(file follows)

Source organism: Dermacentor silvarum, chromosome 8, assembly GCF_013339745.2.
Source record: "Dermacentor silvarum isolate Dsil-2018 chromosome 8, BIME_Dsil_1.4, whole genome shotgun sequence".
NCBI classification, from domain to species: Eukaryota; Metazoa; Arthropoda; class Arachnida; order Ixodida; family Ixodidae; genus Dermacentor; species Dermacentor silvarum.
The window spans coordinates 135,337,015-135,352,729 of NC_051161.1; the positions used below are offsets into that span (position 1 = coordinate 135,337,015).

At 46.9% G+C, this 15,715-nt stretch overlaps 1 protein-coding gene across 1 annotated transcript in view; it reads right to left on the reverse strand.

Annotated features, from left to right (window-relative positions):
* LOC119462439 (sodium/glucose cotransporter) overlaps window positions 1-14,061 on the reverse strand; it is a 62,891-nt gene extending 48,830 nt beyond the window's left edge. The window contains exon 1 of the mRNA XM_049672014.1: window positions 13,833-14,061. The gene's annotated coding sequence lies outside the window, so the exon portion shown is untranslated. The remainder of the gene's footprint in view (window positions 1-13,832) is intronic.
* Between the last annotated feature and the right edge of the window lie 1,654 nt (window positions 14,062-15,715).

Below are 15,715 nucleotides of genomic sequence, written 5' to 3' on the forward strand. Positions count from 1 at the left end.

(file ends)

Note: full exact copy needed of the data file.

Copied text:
Source organism: Dermacentor silvarum, chromosome 8, assembly GCF_013339745.2.
Source record: "Dermacentor silvarum isolate Dsil-2018 chromosome 8, BIME_Dsil_1.4, whole genome shotgun sequence".
NCBI classification, from domain to species: Eukaryota; Metazoa; Arthropoda; class Arachnida; order Ixodida; family Ixodidae; genus Dermacentor; species Dermacentor silvarum.
The window spans coordinates 135,337,015-135,352,729 of NC_051161.1; the positions used below are offsets into that span (position 1 = coordinate 135,337,015).

At 46.9% G+C, this 15,715-nt stretch overlaps 1 protein-coding gene across 1 annotated transcript in view; it reads right to left on the reverse strand.

Annotated features, from left to right (window-relative positions):
* LOC119462439 (sodium/glucose cotransporter) overlaps window positions 1-14,061 on the reverse strand; it is a 62,891-nt gene extending 48,830 nt beyond the window's left edge. The window contains exon 1 of the mRNA XM_049672014.1: window positions 13,833-14,061. The gene's annotated coding sequence lies outside the window, so the exon portion shown is untranslated. The remainder of the gene's footprint in view (window positions 1-13,832) is intronic.
* Between the last annotated feature and the right edge of the window lie 1,654 nt (window positions 14,062-15,715).

Below are 15,715 nucleotides of genomic sequence, written 5' to 3' on the forward strand. Positions count from 1 at the left end.